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Essays / December 15, 2016

Art in 2016: A View from Toronto

This year, art in Toronto has been defined by links—both failed and successful—between online and IRL exhibitions, and between politics and culture.

My year of realizing stuff in Toronto began in May, on a train from Halifax on which I had planned—and failed—to read books I was supposed to have read two years ago or at least to listen to 25 hours of the New Yorker Fiction Podcast (I haven’t finished a novel since 2009). Somewhere in between New Brunswick and Quebec, my phone kept dropping Canadian Art’s call in response to my application for their editorial residency.

When I got to Toronto, I bought a bed frame. Soon after, I took a 33-hour Greyhound ride to Durham, North Carolina, where my childhood best friend was about to finish law at Duke. At the border, a customs guard asked me what I did for a living. “Who pays you to be an art critic? Did you go to school for that?” I can’t remember what I said after I let out a chuckle that I probably shouldn’t have. I definitely remember hesitating to say “kind of?” when he asked if I looked at art to judge it with “yea” or “nay.” “That’s a lot of power you have,” he said. After, I watched a rerun of the Cavaliers versus the Raptors in Cleveland’s Greyhound station at 4 a.m.

Currently, many people are making before-and-after image macros, with an optimistic photo of themselves on the left, captioned “me at the beginning of 2016,” and on the right, a drained, hollow shell of that human, captioned “me at the end of 2016.” My Instagram Explore feed this year consisted almost exclusively of anxiety memes, clips from Keeping Up with the Kardashians, and slime videos. I took selfies with Janelle Monae, Amber Rose and Juliana Huxtable, saw Blood Orange in concert twice, had my natal chart read by GothShakira and Hannah Black, and am blessed with more POC friends than I’ve had in a decade. The following exhibitions in Toronto are highlights of the year for me.

geetha thurairajahgeetha thurairajah, Hotlines, 2016. Acrylic and oil on canvas, 55 x 45 in.

geetha thurairajah’s “GOODBYE HERE NO MATTER WHERE” at 8-11 in March was headlined by Hotlines, her unaffected representation of Drake, whose hybrid identity is famously characterized by his parents: a Jewish mother in Toronto’s posh Forest Hill neighbourhood and an African American father in Memphis, Tennessee, where Drake was told he was “the furthest thing from hood.” In Hotlines and other works, thurairajah attempts to configure nuances of her own hybrid identity, meshing abstracted symbols of a Tamil culture she’s only experienced secondhand—she grew up in a primarily white suburb of southwestern Ontario—with loose pop-culture references. “Being Tamil, there is always an expectation that I should understand this ‘exotic’ side of my heritage, but I don’t,” she says. “I have never been to Sri Lanka; I’ve only explored it on the Internet.” Smaller works, also airbrush paintings based on Photoshop sketches, derived from cliché representations of Tamil culture, especially the swords and the tiger that emblazon the flag of the Liberation Tigers of Tamil Eelam. thurairajah’s motifs interact with nebulous figures—race-less and gender-less—in ambiguous landscapes that are rendered with sharp, shadowy gradients reminiscent of the surrealism of Giorgio de Chirico. In her paintings, digital devices sometimes float, user-less: a nod to the screens that inspired them, and that will later be windows into their afterlife.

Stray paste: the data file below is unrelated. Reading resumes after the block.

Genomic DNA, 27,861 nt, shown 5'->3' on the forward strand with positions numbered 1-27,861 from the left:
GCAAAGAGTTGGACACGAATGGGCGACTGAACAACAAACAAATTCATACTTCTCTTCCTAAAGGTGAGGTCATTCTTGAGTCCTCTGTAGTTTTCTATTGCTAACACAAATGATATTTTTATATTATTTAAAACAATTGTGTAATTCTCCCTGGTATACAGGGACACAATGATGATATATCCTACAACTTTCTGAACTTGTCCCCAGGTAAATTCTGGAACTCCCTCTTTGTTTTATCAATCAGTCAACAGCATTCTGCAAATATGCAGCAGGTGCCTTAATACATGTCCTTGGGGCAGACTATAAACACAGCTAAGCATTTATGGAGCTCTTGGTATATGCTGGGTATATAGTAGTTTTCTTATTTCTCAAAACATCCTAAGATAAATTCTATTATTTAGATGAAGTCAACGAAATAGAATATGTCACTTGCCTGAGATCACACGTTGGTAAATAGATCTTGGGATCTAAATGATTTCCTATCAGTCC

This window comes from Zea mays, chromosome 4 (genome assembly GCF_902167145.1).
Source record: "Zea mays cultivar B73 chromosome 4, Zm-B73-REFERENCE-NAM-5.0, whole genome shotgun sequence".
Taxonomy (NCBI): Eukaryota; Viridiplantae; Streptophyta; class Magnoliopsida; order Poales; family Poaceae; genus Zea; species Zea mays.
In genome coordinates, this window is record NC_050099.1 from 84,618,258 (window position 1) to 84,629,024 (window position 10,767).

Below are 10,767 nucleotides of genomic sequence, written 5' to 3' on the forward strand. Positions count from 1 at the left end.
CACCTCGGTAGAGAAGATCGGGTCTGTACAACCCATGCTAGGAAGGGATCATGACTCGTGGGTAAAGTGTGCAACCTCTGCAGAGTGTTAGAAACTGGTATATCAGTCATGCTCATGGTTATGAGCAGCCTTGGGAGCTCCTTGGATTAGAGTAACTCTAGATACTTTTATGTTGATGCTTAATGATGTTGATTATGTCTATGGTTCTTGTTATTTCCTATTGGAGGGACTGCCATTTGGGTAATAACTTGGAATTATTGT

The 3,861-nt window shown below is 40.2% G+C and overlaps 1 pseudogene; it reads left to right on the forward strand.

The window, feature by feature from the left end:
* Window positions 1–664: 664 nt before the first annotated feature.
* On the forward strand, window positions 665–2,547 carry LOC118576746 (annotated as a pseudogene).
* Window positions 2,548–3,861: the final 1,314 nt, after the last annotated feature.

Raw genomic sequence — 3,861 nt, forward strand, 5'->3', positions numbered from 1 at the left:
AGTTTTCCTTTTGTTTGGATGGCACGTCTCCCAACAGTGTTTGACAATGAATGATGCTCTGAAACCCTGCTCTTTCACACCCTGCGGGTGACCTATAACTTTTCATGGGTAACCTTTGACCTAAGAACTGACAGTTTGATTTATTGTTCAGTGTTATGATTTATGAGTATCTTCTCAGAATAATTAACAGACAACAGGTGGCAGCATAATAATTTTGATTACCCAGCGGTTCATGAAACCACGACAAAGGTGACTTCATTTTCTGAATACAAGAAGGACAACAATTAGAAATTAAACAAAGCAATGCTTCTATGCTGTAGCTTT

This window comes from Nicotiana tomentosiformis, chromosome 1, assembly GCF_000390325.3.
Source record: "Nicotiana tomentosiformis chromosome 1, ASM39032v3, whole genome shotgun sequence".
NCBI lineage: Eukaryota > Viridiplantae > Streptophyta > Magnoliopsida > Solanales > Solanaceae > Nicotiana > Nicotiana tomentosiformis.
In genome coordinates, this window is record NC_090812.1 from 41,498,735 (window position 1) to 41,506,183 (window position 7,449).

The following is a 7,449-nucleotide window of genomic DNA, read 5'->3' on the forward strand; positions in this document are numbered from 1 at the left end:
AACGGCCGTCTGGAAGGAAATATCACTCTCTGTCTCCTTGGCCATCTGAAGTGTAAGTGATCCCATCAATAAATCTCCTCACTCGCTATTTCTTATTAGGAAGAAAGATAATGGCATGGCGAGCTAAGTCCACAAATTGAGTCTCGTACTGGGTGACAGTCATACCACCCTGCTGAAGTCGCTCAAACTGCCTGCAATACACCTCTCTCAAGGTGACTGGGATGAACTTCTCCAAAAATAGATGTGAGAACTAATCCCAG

Over the two-week course of thurairajah’s show, Ontario’s Special Investigations Unit announced that there were no grounds to charge the officer who fatally shot Andrew Loku last July. It instigated Black Lives Matter Toronto to set up camp at police headquarters to demand the release of the officer’s name and to cease racist carding. The pressure levelled by the 15-day occupation—in which throngs of protesters clashed with police and endured all manner of precipitation with a profusion of donations from community support—resulted in the coroner’s announcement of an inquest into Loku’s death in mid-April.

Ambera WellmannAmbera Wellmann, Wunde, 2015. Oil on wood, 23 x 25 in.

“Clay Pidgeon,” Ambera Wellmann’s mid-August solo show at Dupont Projects, was a set of frigid yet pulsing oil paintings of kitschy porcelain objects, finished with just a few hits of stark white. Sometimes amorphous and sometimes anthropomorphic, the porcelain objects’ misshapen edges suggested the unknowable boundaries of our interiors. Then there’s Wellmann’s Instagram, which caresses her paintings, and where you can find hand-like arrangements of asparagus or snow peas (with fake nails, or attached to sticks, or set to a schmaltzy soundtrack my Shazam can’t identify). The account—almost 8,000 followers strong—primarily testifies to Wellmann’s absurdist, Meret Oppenheim–like use of banal objects to express interior life, particularly perversity. There are recurring motifs: padded bras, through which she contorts her torso, knees or elbows in suggestive poses, or into which she cracks eggs; Trump, whose screaming orange face she juxtaposes with an orange Croc, the opening of which mirrors his mouth; fake French-manicured nails or fingers, swapped with the tips of candles or pickles or hot dogs; thongs, with her elbow or knee bent into them to mimic the crevice of an ass (meme-maker @pablopiqasso poached one of these images and captioned it with “When you’re not brave enough to send your real nudes”).